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Social Distance will be an ensemble piece about couples wrestling with romance, loneliness and the full spectrum of emotion at a time when being a functioning, feeling human being has never been more testing.

"We are challenging ourselves to do something new: to create and produce virtually so that our cast and crew can stay healthy and safe," say the producers in a statement. "Writers never physically meet during the writing process.

"Our director, Diego Velasco, directs our talent remotely. Our showrunner, Hilary Weisman Graham, runs production from her living room. The cast not only acts, but also films themselves at home. The experience of social distancing is currently universal, but no individual story is the same."

Covering similar territory will be Love In The Time Of Corona, a mini-series starring The Affair's Nicolette Robinson and featuring "the interwoven stories of people searching for love in the midst of the global pandemic".

Then there are the films and shows that seek to chronicle the history we see unfolding before our eyes. Charles Randolph, Oscar-winning writer of Fox News #MeToo drama Bombshell and financial crisis comedy The Big Short, is writing a screenplay about the beginning of the Covid-19 outbreak in Wuhan. "Untitled Wuhan Project" - as it is currently referred to - will film in China (assuming permission is granted) and feature Chinese talent.

"The deeper we dig, the richer the story of Wuhan becomes," Randolph told Deadline. "It's one thing to fight a monster. It's another thing to fight a monster in the dark."

Also racing to retell the events happening in real time is British director Michael Winterbottom. Though perhaps best known for his Trip films with Rob Brydon and Steve Coogan, he has a track record in difficult stories, having directed Welcome To Sarajevo as the Balkan conflict was rumbling on.

Winterbottom will, it seems, be taking a more satirical approach with his film about British Prime Minister Boris Johnson's handling of Covid-19 and Johnson's own near fatal experience with the virus.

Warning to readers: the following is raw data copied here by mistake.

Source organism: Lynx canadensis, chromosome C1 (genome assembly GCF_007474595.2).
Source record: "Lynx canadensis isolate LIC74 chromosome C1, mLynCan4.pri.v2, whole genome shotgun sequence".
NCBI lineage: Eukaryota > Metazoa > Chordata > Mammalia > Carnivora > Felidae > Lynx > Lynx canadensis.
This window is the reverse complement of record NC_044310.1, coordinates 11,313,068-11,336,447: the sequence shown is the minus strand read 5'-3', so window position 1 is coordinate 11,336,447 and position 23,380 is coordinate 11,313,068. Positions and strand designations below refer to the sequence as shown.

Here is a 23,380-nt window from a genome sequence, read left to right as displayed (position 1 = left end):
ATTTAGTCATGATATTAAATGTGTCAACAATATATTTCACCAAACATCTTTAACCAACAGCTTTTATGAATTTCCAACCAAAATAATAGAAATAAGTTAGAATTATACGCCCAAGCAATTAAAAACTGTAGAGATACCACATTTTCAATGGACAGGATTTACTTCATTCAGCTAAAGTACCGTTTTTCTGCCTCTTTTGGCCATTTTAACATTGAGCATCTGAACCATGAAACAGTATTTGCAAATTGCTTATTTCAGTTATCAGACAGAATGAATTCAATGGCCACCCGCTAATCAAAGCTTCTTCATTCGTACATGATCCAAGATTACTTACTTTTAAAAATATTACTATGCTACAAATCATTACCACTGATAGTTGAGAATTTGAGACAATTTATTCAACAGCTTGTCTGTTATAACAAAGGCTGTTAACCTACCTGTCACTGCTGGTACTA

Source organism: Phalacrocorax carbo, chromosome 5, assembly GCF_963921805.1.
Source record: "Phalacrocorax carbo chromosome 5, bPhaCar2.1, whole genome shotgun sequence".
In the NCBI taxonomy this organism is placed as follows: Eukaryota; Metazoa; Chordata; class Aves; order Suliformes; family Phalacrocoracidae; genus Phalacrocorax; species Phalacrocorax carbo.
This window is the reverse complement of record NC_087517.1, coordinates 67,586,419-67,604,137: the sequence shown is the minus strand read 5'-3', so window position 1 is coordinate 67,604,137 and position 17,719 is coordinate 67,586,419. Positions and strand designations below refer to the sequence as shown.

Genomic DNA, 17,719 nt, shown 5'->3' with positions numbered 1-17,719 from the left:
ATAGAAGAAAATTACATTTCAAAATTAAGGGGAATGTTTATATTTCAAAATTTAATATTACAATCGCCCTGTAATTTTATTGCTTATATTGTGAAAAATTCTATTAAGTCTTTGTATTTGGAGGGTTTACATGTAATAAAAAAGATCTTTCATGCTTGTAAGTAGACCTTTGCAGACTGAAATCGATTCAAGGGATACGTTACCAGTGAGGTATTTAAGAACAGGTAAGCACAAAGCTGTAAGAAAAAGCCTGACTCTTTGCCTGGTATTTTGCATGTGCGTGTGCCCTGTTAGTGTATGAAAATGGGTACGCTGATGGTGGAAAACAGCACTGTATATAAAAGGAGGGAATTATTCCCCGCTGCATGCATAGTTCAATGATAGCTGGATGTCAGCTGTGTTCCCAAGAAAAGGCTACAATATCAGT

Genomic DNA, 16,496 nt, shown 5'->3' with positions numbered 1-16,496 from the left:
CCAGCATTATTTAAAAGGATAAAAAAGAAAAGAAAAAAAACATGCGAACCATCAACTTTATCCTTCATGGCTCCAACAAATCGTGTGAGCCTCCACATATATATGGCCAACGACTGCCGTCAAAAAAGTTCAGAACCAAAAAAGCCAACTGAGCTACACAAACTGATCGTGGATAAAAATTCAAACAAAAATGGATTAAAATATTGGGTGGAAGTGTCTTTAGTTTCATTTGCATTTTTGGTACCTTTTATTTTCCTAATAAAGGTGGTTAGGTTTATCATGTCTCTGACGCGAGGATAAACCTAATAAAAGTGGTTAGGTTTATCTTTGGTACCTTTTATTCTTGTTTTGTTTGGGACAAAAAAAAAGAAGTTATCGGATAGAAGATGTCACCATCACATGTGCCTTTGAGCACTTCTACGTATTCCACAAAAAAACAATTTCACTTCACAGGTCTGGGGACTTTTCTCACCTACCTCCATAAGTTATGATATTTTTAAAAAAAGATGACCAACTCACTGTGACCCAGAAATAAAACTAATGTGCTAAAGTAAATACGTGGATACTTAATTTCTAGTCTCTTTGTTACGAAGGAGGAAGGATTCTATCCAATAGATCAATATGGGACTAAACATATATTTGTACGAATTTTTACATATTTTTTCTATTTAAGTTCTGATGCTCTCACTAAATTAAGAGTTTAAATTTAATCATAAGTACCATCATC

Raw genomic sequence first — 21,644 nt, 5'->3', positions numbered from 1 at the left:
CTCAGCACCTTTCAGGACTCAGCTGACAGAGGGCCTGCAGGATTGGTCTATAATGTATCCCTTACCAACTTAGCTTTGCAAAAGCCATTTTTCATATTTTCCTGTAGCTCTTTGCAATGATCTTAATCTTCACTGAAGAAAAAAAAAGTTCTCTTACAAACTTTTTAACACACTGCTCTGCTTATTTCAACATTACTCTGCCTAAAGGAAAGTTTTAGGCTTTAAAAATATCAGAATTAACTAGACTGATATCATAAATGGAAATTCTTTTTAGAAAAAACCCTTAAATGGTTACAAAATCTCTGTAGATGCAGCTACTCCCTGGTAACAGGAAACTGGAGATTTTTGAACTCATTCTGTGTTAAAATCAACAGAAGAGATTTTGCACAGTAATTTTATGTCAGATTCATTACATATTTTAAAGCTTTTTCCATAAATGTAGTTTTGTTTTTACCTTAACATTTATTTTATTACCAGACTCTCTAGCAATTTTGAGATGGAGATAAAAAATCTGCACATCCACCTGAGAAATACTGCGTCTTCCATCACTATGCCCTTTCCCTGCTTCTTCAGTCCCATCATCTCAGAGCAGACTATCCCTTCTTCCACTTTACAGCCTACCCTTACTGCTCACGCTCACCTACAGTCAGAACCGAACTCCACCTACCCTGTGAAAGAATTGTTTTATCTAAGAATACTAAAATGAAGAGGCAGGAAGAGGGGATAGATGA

"There are rare moments in history when leaders find their private lives uniquely connected to national events, where personal experience and official role collide in an unusual way. The last few months in the life of the UK prime minister clearly mark one of these moments," said Andrea Scrosati of production company Fremantle.

By the sounds of it, Winterbottom's contribution to corona culture will have its share of bittersweet chuckles. And goodness how we could all do with a laugh at the moment. The real question, though, is whether any of these stabs at processing the pandemic will be of enduring merit. In the years immediately following 9/11 there was an outpouring of art about the attack on the World Trade Centre. Little of it has stood the test of two decades of scrutiny. And that which has tends to have come at the issue from a sideways angle.

For instance, the best novel about 9/11 was agreed to be Cork-born Joseph O'Neill's Netherland, which was really about the immigrant experience and life before and after September 11. It didn't confront the subject head-on, but rather refracted the atrocity, distilled it into something more universal.

"From an artistic standpoint, it's best to let tragedy cool before gulping it down and spitting it back into everyone's faces," essayist Sloane Crosley wrote recently. "After all, Don Quixote was published about a century into the Spanish Inquisition. Art should be given a metaphorical berth as wide as the literal one we're giving one another. Right now, we are distracted and anxious beyond measure, but things will settle."

If she is correct, then the definitive Covid-19 novel, movie or TV show is likely to be years, perhaps decades, off. It may be that the person who writes or directs it is today a child, adjusting to a year without school or life without friends or the social interactions the rest of us took for granted growing up.

Michael Bay and his peers will be first out of the traps. The final artistic judgement on Covid-19 and what it portends for us all is, however, surely some time off.